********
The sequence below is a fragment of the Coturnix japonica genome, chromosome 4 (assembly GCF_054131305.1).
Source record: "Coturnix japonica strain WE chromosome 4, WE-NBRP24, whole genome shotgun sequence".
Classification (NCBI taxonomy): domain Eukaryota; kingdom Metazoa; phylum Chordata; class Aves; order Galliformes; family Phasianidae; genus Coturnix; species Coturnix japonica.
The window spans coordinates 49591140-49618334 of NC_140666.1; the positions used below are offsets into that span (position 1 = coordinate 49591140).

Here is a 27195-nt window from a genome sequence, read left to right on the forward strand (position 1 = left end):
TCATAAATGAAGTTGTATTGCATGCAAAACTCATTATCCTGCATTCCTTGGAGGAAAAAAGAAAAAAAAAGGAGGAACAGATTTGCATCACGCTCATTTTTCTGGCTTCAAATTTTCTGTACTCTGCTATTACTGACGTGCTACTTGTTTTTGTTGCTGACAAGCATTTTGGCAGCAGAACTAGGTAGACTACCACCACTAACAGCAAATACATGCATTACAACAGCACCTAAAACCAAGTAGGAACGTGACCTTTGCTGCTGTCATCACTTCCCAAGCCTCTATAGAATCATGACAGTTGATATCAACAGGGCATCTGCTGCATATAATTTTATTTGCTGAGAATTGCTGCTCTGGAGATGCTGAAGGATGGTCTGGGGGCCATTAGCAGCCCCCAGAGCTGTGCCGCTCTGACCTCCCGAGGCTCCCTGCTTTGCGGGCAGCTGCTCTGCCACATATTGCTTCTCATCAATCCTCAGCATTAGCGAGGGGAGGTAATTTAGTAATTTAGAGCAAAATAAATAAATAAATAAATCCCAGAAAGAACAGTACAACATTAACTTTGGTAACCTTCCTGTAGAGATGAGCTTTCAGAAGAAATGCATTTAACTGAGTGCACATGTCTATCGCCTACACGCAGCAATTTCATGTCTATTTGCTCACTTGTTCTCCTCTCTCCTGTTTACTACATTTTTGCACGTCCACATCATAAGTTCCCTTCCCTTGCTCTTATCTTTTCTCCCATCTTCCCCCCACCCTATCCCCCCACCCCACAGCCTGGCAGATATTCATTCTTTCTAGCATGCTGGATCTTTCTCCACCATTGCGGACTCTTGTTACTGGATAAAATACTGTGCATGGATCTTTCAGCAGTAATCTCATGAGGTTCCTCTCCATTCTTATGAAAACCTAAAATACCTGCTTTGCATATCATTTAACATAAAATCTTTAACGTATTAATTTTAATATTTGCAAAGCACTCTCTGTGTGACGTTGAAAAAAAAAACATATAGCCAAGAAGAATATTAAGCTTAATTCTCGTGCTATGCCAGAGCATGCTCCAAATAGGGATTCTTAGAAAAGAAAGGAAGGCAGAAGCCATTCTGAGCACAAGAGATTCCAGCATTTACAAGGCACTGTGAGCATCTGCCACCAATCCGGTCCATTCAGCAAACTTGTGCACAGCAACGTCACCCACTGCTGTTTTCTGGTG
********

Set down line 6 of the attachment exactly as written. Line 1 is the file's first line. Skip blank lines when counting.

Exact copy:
TCATAAATGAAGTTGTATTGCATGCAAAACTCATTATCCTGCATTCCTTGGAGGAAAAAAGAAAAAAAAAGGAGGAACAGATTTGCATCACGCTCATTTTTCTGGCTTCAAATTTTCTGTACTCTGCTATTACTGACGTGCTACTTGTTTTTGTTGCTGACAAGCATTTTGGCAGCAGAACTAGGTAGACTACCACCACTAACAGCAAATACATGCATTACAACAGCACCTAAAACCAAGTAGGAACGTGACCTTTGCTGCTGTCATCACTTCCCAAGCCTCTATAGAATCATGACAGTTGATATCAACAGGGCATCTGCTGCATATAATTTTATTTGCTGAGAATTGCTGCTCTGGAGATGCTGAAGGATGGTCTGGGGGCCATTAGCAGCCCCCAGAGCTGTGCCGCTCTGACCTCCCGAGGCTCCCTGCTTTGCGGGCAGCTGCTCTGCCACATATTGCTTCTCATCAATCCTCAGCATTAGCGAGGGGAGGTAATTTAGTAATTTAGAGCAAAATAAATAAATAAATAAATCCCAGAAAGAACAGTACAACATTAACTTTGGTAACCTTCCTGTAGAGATGAGCTTTCAGAAGAAATGCATTTAACTGAGTGCACATGTCTATCGCCTACACGCAGCAATTTCATGTCTATTTGCTCACTTGTTCTCCTCTCTCCTGTTTACTACATTTTTGCACGTCCACATCATAAGTTCCCTTCCCTTGCTCTTATCTTTTCTCCCATCTTCCCCCCACCCTATCCCCCCACCCCACAGCCTGGCAGATATTCATTCTTTCTAGCATGCTGGATCTTTCTCCACCATTGCGGACTCTTGTTACTGGATAAAATACTGTGCATGGATCTTTCAGCAGTAATCTCATGAGGTTCCTCTCCATTCTTATGAAAACCTAAAATACCTGCTTTGCATATCATTTAACATAAAATCTTTAACGTATTAATTTTAATATTTGCAAAGCACTCTCTGTGTGACGTTGAAAAAAAAAACATATAGCCAAGAAGAATATTAAGCTTAATTCTCGTGCTATGCCAGAGCATGCTCCAAATAGGGATTCTTAGAAAAGAAAGGAAGGCAGAAGCCATTCTGAGCACAAGAGATTCCAGCATTTACAAGGCACTGTGAGCATCTGCCACCAATCCGGTCCATTCAGCAAACTTGTGCACAGCAACGTCACCCACTGCTGTTTTCTGGTG